If you’re talking about the white sink in the rear of the shot, thats known as a butler’s sink (or similar) in the UK, its not pull out. I’d love to have one, instead of the completely useless 3 inches of what-have-you before you can even put your hands in the sink.
I’ve only ever heard them referred to as Belfast sinks or farmhouse sinks. Obviously butler’s imparts a little more elegance. I’m not one who follows any in vogue home designer publications.
The web suggests there are subtle differences between a butler’s and belfast sink. Both appear to suit short people over taller. IE us taller ones who need to stoop to reach the bottom of either?
I’m not tall, and I find I have to stoop, not so much to reach the bottom, thats easy, but having to reach over and into the sink means leaning at a really uncomfortable-for-the-back angle. I can’t hold it for long. This style of sink would enable reaching straight down. If I had the dosh to reno my kitchen, my benches would be taller anyway I shared a house with a particularly tall friend and she had her kitchen built to her height and it suited me really well.
At our last house I rebuilt the kitchen after a flood, from a kit from Ikea including a butlers/Belfast sink (not bad for an old miners cottage). They are awesome (fit a baby or pup in there to wash), just take a while to fill with an eco tap.
IKEA - appear to be thinking in keeping the sink shallow and raised above the bench to minimise the need to stoop. It also sits neatly forward of the bench a little to minimise reach. It looks like a more practical solution compared to some other ‘on trend’ designs.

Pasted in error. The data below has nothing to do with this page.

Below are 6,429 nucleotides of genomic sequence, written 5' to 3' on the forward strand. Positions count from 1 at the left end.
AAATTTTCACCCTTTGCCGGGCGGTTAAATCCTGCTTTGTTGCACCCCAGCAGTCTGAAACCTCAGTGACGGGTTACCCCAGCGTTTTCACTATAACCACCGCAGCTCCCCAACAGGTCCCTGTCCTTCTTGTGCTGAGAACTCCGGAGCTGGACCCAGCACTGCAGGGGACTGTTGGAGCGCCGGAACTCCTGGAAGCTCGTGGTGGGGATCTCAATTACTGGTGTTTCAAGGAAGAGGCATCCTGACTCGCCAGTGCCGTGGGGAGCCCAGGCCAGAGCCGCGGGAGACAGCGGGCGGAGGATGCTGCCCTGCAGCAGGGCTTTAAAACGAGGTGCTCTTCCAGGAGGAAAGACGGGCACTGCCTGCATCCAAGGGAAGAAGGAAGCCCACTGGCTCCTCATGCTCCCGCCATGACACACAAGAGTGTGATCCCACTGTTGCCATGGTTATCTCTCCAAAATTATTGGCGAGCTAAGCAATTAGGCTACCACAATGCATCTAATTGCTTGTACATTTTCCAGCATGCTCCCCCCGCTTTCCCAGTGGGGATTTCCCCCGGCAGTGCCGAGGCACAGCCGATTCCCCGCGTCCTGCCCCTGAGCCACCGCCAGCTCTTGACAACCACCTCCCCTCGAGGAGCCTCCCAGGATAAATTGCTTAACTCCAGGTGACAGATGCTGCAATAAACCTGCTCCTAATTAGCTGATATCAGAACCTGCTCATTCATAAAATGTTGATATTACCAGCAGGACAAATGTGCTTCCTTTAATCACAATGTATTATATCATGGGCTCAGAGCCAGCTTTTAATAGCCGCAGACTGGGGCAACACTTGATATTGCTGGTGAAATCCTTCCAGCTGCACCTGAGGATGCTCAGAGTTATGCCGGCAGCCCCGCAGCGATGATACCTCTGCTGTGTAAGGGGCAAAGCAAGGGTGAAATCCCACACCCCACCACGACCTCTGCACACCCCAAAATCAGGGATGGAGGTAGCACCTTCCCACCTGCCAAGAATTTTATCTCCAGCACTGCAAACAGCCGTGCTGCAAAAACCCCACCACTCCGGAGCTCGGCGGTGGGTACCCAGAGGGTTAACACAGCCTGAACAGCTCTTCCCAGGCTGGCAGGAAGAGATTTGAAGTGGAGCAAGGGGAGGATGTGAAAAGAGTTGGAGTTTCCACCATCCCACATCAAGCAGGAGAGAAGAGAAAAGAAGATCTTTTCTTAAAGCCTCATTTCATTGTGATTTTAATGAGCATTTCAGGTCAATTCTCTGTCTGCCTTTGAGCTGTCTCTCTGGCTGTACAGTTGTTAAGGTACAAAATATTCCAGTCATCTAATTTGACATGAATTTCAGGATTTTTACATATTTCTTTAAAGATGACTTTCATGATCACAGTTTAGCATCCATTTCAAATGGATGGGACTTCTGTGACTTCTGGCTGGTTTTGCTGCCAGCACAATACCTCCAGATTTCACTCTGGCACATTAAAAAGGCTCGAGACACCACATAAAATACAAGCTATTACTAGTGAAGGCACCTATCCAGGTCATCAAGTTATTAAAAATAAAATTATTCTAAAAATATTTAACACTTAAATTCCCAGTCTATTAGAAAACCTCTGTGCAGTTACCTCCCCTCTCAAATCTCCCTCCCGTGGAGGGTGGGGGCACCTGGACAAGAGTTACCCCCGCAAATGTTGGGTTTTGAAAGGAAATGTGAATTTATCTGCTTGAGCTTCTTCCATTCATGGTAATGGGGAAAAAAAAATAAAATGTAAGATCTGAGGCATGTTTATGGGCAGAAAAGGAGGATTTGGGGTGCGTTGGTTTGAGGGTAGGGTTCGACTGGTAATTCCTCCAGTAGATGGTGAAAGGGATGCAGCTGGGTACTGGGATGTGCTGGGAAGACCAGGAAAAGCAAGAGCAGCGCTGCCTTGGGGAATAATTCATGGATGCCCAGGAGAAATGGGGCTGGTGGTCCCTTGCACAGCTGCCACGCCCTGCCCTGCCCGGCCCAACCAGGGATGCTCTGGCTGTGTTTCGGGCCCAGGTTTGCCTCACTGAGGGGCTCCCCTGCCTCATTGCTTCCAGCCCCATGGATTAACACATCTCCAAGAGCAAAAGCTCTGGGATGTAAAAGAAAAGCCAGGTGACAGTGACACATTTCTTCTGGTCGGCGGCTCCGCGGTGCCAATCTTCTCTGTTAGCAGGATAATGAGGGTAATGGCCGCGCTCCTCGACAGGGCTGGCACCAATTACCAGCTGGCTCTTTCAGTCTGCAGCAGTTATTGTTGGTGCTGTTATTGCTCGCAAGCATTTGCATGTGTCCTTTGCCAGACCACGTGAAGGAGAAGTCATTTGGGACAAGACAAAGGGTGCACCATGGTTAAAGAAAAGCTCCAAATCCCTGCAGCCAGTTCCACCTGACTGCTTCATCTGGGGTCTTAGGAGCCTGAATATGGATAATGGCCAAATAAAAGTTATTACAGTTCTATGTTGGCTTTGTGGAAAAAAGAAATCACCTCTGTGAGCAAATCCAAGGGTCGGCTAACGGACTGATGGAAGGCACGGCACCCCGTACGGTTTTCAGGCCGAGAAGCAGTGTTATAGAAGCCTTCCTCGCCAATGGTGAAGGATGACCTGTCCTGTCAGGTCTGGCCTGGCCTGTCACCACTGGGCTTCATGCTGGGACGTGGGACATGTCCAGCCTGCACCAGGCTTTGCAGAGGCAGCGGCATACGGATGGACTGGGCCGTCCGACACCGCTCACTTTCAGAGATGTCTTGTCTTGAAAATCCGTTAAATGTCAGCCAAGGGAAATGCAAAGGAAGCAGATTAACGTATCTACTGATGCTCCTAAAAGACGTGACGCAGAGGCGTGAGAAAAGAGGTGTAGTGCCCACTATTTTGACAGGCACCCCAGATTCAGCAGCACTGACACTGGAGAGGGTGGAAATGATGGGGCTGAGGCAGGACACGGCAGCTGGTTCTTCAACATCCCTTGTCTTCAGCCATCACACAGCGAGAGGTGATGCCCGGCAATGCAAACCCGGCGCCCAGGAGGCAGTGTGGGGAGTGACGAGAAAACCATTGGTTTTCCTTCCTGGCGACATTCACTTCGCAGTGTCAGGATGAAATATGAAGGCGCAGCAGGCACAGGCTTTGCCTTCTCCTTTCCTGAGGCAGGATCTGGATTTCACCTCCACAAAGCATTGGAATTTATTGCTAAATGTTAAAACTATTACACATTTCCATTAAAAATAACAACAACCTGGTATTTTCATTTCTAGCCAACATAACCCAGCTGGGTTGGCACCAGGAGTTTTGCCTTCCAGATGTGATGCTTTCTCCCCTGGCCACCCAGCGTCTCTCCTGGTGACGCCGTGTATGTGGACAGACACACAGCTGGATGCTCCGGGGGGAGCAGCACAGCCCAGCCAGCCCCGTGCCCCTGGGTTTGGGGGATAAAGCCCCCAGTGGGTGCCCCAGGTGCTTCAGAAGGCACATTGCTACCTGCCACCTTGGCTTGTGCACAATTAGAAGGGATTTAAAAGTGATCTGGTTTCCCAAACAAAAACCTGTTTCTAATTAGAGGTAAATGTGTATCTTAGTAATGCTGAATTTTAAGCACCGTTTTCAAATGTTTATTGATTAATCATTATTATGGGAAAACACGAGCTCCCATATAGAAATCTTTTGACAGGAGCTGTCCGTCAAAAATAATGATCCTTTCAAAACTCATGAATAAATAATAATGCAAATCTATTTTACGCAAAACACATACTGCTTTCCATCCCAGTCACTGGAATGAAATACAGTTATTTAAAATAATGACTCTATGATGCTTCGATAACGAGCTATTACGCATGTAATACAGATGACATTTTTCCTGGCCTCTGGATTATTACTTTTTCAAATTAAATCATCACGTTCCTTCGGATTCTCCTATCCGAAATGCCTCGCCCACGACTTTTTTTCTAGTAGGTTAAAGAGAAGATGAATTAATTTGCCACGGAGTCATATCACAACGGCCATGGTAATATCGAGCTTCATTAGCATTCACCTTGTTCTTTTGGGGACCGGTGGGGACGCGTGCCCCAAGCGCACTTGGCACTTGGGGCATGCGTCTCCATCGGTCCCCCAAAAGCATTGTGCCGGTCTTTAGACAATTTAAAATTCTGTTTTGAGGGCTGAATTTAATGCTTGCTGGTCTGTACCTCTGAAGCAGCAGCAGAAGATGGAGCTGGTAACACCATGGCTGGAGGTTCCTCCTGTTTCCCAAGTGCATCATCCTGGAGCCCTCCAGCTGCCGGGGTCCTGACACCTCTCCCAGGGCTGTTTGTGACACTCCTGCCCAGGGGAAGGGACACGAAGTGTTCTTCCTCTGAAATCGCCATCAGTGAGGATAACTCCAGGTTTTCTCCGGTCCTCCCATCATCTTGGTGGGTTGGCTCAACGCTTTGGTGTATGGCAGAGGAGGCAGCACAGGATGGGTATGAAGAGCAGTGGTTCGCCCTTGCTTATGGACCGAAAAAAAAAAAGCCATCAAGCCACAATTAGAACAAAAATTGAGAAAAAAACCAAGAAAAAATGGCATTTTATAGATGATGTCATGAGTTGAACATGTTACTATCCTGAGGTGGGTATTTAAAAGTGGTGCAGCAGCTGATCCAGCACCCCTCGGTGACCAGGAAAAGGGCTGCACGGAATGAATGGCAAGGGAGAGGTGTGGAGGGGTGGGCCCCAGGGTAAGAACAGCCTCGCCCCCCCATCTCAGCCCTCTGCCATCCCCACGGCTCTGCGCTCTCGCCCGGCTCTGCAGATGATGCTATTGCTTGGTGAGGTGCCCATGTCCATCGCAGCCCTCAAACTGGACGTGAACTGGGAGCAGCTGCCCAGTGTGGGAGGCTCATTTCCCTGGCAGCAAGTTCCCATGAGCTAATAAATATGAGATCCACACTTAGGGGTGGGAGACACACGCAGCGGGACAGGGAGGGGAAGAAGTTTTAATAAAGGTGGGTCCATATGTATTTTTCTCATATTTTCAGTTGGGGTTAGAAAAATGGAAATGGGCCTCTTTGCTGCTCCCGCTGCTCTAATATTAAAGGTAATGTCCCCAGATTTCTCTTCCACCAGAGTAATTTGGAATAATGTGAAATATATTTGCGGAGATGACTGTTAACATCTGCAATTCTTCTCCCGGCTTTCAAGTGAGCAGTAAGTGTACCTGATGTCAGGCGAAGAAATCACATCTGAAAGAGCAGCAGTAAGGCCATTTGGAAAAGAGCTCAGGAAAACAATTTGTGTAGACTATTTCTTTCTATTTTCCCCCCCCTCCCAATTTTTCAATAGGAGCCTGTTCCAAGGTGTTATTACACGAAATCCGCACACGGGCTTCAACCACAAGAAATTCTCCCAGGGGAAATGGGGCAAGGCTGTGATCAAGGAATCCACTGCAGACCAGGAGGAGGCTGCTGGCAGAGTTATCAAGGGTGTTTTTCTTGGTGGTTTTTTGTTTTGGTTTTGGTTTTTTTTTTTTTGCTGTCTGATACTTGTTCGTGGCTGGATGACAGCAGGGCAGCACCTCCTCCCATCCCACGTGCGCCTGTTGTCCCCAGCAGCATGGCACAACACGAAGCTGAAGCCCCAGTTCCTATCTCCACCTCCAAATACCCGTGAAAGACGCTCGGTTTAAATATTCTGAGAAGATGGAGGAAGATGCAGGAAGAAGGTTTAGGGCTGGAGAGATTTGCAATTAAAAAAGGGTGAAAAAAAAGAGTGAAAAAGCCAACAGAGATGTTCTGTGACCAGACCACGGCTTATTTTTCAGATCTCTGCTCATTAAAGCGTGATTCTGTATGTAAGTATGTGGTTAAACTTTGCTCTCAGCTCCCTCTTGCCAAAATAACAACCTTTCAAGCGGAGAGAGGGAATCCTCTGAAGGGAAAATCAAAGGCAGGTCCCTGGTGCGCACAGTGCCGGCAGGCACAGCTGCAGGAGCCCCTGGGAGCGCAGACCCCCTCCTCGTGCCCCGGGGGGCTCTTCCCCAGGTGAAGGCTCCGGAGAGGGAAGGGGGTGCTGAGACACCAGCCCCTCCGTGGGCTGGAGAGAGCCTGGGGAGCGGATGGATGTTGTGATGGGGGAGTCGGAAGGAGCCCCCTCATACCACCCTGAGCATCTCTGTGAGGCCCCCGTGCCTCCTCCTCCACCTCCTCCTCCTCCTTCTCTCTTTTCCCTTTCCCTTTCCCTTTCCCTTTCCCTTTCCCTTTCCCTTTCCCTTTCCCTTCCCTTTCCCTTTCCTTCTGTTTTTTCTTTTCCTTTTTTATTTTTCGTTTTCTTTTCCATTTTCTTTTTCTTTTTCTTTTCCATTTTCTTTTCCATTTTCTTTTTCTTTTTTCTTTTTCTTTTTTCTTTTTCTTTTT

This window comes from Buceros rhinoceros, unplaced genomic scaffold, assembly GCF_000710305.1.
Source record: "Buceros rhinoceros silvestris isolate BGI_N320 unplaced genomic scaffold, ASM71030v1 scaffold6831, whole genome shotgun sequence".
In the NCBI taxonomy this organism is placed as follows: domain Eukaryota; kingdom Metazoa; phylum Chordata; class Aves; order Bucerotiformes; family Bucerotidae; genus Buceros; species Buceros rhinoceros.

We reused our Oliveri 1.5 SS sink when remodelling our kitchen. Not so on trend, but we are in tank water. To minimise waste we’d need to use a small plastic wash basin with a butler’s styled sink.
These are apron fronted sinks called Butler’s sinks in the UK and Farmhouse sinks in the US. They do not pull out but they give you the full depth of useable space rather than have a 3inch wide benchtop with a drop in sink inserted beyond that. I have had one in one of our houses and it was great but they’re very unforgiving if you drop anything while washing up. Glassware and china is very easily broken in them particularly wine glasses.
Thanks pj, I know. Fred was the one who didnt know what they were and thought they were pullout. Good warning about thing breaking if you drop them in the sink. I had not considered that and may now consider SS instead. I hate that extra 3”!! My back aches terribly at the best of times.
Rubber mat in the bottom. Also minimises the risks of damaging the glaze. Hint from a family member who used to have one long before they were trendy. I tend to be easily distracted, and was not permitted near said bespoke kitchen sink.
A rubber mat should be very effective to protect things dropped as well as the sink, but it needs to be kept out and dried which is more than some would sign onto - and leave it.
An alternative is a stainless wire sink protector with plastic feet, if one can obtain a suitable size. Our stainless deep sinks came with them, and they are separately available from multiple sources.